This principal also applies to life in general notjust dog training. Everyone has had one of those days when something is bothering you or upsetting you and it seems like on thing after another goes wrong and finally when you get off work you relax and regroup and just call it a bad day. Well there some theories that say we are either attracting repulsing that which we want or don't want through our energy projection or commonly referred to as vibration. If you can grasp this concept then you will have a great time being Pack Leader because your dogs will be the best form of feed back you can find. Your dogs are worth 10 times more than a life coach or a personal assistant because they will give you the instant and accurate feedback that will keep you calm and assertive. When in this state your vibration will be at a level that is in harmony with the universe and all good things will flow to you. It is within your power to create the vibration that will attract all that you desire. You can do it with a little help from your pack. Your pack will love it when you are the best Pack Leader you can be and they will behave accordingly. They are your compass that will guide your to a better feeling way of life. You will be practicing the Laws of Attraction everyday and you will know when you are off course because your dogs will be the instant feedback that will alert you to check your state of mind and get back to the powerful pack leader energy of calm-assertive living.
You can get a lot of help from your dogs. Your dogs will instinctively protect their pack from instability. They will also instinctively protect their calm-assertive pack leader from this negative energy. Most stable dogs know that stability of the pack is essential for their survival. Dogs can not be constantly fighting for dominance or breaking from the pack routine. For thousands of years dogs have used their innate ability to live within a stable pack as an advantage over less successful species. This should make it clear that dogs understand the importance of being in a pack and the importance of keeping the pack healthy. They also understand the importance of the pack leader and will go to great lengths to keep the pack leader safe and free to lead.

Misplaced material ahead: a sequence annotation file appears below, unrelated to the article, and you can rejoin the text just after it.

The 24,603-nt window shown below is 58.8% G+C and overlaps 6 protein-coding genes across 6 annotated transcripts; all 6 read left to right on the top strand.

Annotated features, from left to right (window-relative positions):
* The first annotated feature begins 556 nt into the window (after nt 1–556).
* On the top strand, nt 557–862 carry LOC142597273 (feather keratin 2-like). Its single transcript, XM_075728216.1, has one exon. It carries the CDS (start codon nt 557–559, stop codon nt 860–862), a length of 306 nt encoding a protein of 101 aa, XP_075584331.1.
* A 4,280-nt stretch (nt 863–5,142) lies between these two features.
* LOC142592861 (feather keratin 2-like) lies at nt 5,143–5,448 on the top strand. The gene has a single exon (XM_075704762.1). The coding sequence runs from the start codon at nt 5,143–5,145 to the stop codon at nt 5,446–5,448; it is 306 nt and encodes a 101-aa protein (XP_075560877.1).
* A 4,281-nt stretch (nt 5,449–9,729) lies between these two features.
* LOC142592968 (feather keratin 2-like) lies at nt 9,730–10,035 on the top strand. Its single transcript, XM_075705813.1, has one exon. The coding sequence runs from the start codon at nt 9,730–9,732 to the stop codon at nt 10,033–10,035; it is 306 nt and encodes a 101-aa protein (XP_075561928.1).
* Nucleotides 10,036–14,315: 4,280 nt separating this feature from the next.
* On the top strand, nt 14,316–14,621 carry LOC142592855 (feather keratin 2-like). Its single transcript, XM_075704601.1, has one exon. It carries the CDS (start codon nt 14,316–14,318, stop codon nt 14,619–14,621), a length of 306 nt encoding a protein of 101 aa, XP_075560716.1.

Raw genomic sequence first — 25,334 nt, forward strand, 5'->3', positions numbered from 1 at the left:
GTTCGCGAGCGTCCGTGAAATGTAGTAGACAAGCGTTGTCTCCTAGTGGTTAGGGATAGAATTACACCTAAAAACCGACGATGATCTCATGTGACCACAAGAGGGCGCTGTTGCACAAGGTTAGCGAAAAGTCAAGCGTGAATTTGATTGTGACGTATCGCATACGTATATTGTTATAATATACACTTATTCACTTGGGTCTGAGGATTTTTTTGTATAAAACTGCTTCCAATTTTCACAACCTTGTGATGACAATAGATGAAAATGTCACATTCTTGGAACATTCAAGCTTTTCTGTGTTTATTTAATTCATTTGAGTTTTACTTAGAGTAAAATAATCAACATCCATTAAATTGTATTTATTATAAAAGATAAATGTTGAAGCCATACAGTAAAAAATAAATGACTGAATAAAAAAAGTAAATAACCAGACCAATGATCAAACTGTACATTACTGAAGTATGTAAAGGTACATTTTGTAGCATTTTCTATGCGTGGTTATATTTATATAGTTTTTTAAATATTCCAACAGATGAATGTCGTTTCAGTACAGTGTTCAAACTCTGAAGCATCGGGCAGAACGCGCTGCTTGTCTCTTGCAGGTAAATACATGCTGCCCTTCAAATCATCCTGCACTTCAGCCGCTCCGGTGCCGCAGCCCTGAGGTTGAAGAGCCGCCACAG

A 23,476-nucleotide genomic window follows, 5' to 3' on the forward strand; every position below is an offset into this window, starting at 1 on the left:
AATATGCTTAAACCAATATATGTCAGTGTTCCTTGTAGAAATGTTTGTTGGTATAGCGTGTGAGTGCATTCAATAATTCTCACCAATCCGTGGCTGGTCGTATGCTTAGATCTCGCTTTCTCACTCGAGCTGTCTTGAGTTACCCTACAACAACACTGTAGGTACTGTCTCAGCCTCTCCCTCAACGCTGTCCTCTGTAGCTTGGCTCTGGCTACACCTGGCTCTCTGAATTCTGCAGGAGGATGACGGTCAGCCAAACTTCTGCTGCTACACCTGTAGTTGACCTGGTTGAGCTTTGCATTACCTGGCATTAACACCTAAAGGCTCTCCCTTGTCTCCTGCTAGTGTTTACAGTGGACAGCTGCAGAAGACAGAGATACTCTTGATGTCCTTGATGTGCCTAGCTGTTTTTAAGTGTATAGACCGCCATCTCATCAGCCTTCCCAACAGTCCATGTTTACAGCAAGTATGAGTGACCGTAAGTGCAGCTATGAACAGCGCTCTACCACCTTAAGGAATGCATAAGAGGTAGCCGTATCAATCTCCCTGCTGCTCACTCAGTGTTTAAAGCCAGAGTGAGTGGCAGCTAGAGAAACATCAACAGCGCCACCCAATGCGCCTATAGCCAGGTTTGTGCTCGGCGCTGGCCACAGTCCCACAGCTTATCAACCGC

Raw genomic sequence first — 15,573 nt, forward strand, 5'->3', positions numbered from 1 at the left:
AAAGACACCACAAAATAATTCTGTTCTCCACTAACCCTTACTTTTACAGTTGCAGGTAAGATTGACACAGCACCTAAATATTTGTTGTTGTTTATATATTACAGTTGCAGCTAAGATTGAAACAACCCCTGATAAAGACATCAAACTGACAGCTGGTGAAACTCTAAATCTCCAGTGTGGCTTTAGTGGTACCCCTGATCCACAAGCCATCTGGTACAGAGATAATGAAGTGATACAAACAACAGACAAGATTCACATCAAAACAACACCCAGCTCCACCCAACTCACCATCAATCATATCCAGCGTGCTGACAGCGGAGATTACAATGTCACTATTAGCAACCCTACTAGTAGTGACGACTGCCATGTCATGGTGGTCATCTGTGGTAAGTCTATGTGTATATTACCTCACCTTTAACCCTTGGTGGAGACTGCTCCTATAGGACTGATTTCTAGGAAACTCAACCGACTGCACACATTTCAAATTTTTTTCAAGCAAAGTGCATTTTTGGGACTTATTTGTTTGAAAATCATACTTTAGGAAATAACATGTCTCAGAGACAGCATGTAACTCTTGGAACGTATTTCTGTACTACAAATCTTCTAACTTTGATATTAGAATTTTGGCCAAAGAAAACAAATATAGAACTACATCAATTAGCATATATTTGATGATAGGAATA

|It was such a long day following the Pack Leader|
You can see behavior like this often at the dog park or in your home when bringing an unstable dog into the mix. The other dogs will rally around the pack leader and warn the unstable dog. Often it is just do that is unfamiliar with the pack rules and how to approach and interact with the pack. Certain dogs, especially younger ones, tend to be unschooled in back etiquette but tend to learn quickly if the other dogs are persistent.
The biggest obstacle I have seen lately when taking I try to be pack leader for my dogs and the dog park is the dogs staring each other down through the fence. For some dogs it seems to be a territorial thing and for others more fun or play when they race up and down the on each side of fence. It is a challenge to get certain dogs to pay attention to the pack leader when when there are dogs to run with on the other side of the fence.
I also have noticed that a recent addition to my pack tends to become more playful and a bit more aggressive at the dog park. He is young and loves to play but has yet to take his well adjusted in home pack behavior to the park. I am working on keeping him a bit more calm and more focused on me rather than all of the smells, sounds and other dogs. It is taking a while but I am seeing progress daily and soon expect him to be fully adjusted and enjoying calm yet fun trips to the dog park.